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Dunedin Hospital might switch to a "generalist'' medical model with less focus on individual specialist services when it is rebuilt.
Southern Partnership Group chairman Andrew Blair, of Hawke's Bay, stressed no decision had been made on the critical question over the hospital's future.
"Everything is up for consideration,'' he said during a visit to Dunedin yesterday.
"I don't think we should be focusing on downgrading.
"What might come out of this is an upgrading in terms of how care is delivered.''
Mr Blair said it was too early to say what a generalist model might entail, and how it might affect services like neurosurgery.
"If it's going to create opportunities for better patient care, then it should happen.
"There will be examples elsewhere in New Zealand where a more generalist model works well and is accepted.
"The patient should be centre to all of this; what is best for the patients of the southern region.''
He declined to give an assurance that Dunedin Hospital would retain its "tertiary'' level clinical grade.
He said it was still too early for the public to have a say.
Public consultation would take place later in the process, probably next year.
"When it comes to matters like this, most of the public will wish to put important decisions about the delivery of healthcare in the hands of experts.''
Mr Blair was in Dunedin in the wake of a rebuild report released last week that created a stir among clinicians.
It effectively challenged the Dunedin medical establishment by suggesting the hospital is too focused on specialist services.
It implied the Dunedin School of Medicine was a drain on resources, and deployed anonymous quotes to criticise unnamed clinician researchers.
The report suggests configuring wards to operate on a "generalist basis, with specialists able to act within those general wards''.
"[At present] each of the medical wards has its own admissions criteria, resulting in registrars having to make difficult calls on where to send patients and seek admission,'' the report says.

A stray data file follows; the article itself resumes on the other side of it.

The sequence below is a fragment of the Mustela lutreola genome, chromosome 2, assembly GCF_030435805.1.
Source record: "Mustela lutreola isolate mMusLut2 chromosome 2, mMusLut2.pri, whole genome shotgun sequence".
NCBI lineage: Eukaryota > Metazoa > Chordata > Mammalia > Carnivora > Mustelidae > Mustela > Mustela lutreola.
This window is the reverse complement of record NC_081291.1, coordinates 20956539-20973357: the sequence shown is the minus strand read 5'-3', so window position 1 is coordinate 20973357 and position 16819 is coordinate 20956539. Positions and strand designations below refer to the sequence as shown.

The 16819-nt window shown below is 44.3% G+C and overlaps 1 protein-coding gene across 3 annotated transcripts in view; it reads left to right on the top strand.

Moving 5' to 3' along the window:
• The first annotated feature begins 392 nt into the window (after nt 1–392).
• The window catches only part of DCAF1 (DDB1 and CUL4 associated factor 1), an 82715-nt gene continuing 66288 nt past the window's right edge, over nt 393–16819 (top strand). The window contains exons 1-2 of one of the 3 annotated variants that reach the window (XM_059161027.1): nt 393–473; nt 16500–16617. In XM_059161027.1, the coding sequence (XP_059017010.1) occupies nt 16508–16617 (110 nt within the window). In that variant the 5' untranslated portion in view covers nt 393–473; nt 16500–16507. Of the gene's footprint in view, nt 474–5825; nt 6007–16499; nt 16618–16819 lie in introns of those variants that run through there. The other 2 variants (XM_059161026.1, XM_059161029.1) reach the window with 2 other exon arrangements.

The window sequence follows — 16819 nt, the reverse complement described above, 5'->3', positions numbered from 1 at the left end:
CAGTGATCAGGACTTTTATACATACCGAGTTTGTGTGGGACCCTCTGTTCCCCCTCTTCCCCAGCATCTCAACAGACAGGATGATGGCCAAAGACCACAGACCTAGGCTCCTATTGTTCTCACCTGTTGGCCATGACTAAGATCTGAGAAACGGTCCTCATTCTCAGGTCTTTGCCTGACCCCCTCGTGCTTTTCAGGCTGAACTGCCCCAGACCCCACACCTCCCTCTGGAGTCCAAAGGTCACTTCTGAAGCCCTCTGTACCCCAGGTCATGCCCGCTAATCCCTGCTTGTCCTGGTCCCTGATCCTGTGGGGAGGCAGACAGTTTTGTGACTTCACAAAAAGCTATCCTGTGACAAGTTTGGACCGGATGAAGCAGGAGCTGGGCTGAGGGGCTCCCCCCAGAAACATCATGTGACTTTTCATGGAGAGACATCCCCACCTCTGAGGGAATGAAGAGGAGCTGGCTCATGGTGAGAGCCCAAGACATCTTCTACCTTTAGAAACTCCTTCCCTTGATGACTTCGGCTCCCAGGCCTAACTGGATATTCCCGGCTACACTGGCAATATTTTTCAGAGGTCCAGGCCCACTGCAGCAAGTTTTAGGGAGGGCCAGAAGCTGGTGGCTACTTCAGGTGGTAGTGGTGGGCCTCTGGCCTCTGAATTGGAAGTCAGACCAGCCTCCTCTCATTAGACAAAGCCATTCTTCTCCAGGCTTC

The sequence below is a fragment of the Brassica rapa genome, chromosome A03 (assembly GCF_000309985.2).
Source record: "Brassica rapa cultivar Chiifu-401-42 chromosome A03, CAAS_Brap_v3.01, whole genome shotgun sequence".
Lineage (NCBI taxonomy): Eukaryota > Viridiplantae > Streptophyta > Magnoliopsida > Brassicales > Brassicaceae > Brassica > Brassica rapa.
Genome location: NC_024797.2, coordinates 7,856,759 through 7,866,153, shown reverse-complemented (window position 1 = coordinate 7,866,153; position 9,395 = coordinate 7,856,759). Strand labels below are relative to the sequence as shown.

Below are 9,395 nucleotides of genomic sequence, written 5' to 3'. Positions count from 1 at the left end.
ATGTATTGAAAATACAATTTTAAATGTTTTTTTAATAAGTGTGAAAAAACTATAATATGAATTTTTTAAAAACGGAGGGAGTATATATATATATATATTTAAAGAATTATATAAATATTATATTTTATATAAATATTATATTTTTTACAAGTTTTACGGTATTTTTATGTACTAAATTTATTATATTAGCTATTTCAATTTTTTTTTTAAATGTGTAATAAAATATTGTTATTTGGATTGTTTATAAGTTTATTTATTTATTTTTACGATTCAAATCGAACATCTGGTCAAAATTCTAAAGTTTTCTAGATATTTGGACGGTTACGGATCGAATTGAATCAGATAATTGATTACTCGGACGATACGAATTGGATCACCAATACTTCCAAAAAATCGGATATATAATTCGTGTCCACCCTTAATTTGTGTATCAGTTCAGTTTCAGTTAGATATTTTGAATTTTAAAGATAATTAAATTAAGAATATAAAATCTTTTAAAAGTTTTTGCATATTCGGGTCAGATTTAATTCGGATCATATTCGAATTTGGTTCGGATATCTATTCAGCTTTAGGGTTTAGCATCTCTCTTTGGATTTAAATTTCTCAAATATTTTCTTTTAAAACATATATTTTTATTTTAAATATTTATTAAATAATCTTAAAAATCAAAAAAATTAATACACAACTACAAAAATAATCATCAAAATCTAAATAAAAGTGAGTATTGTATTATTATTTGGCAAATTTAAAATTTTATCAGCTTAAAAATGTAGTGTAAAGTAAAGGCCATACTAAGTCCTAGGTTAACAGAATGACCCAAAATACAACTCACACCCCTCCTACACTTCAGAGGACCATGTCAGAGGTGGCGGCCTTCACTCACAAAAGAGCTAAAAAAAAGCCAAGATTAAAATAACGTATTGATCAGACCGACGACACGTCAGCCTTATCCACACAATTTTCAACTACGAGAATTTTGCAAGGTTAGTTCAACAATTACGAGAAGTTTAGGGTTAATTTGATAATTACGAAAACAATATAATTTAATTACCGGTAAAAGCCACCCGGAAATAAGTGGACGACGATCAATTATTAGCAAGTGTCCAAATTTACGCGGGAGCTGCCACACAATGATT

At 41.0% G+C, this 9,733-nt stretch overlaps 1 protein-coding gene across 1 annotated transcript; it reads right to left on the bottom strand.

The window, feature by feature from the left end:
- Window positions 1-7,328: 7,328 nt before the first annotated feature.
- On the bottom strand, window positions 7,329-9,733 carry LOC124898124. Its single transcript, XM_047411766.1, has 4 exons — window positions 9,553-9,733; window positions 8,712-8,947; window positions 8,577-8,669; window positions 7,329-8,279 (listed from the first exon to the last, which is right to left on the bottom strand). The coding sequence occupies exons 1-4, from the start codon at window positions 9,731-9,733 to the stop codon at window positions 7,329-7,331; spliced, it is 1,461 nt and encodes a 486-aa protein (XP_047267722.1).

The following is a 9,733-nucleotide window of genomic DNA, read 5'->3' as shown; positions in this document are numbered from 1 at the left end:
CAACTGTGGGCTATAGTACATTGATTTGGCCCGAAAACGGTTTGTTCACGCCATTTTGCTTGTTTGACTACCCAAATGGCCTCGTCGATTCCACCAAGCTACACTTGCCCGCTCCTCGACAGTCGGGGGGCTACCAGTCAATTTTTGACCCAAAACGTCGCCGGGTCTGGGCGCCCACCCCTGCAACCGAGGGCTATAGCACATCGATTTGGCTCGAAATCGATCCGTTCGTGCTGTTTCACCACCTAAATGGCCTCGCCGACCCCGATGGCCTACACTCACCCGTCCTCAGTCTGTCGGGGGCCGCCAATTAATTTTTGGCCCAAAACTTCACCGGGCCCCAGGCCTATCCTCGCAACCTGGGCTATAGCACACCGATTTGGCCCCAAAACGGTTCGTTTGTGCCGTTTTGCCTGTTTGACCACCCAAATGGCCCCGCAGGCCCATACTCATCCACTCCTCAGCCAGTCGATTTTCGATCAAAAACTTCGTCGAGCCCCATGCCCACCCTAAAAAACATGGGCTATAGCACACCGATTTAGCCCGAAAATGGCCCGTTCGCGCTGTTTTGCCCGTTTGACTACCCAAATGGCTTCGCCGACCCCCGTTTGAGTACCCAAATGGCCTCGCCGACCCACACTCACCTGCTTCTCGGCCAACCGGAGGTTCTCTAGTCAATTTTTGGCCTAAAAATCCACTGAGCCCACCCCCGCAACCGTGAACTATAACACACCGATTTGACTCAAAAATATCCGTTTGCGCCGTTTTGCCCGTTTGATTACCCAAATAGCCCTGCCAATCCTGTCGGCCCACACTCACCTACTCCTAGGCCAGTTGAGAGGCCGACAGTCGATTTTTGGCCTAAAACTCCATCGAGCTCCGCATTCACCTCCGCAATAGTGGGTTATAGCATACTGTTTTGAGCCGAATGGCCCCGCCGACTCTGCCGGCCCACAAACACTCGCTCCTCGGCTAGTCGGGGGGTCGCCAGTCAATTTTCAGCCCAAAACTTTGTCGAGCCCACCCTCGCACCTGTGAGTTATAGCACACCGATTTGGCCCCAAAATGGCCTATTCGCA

Ministry of Health officials have previously said they expect the $300million rebuild to be a catalyst for change in how hospital services are provided.
When asked about fears the rebuild could adversely affect the medical school, Mr Blair took issue with the ODT.
"What about picking some of the opportunities that have been identified in [the rebuild report] and ... helping us get the community and public behind an exciting opportunity?''
When advised it was not the ODT's role to be a cheerleader, he said: "It's not your job to be focusing on the negatives and criticisms, either''.
The partnership group was working closely with the SDHB commissioner team and the University of Otago, and was keeping the wider health sector in the South informed and consulted.
Many SDHB staff were excited about the potential changes, he said.
"They see opportunity for change in the way services are delivered and they are becoming excited about embracing that, because they can see it leading into a new very modern innovative facility.''
Any interested members of the public were welcome to contact Mr Blair with feedback.
Mr Blair said he had no update on the location or other logistical questions surrounding the rebuild.
Announcements on appointments of an architectural planner and a business case writer would be made shortly.
Just what the rebuild entails in logistical terms is unclear, but the expectation has been that the clinical services building would be rebuilt on a different part of the main hospital campus.
However, a greenfield site or rebuilding at Wakari Hospital has not been ruled out.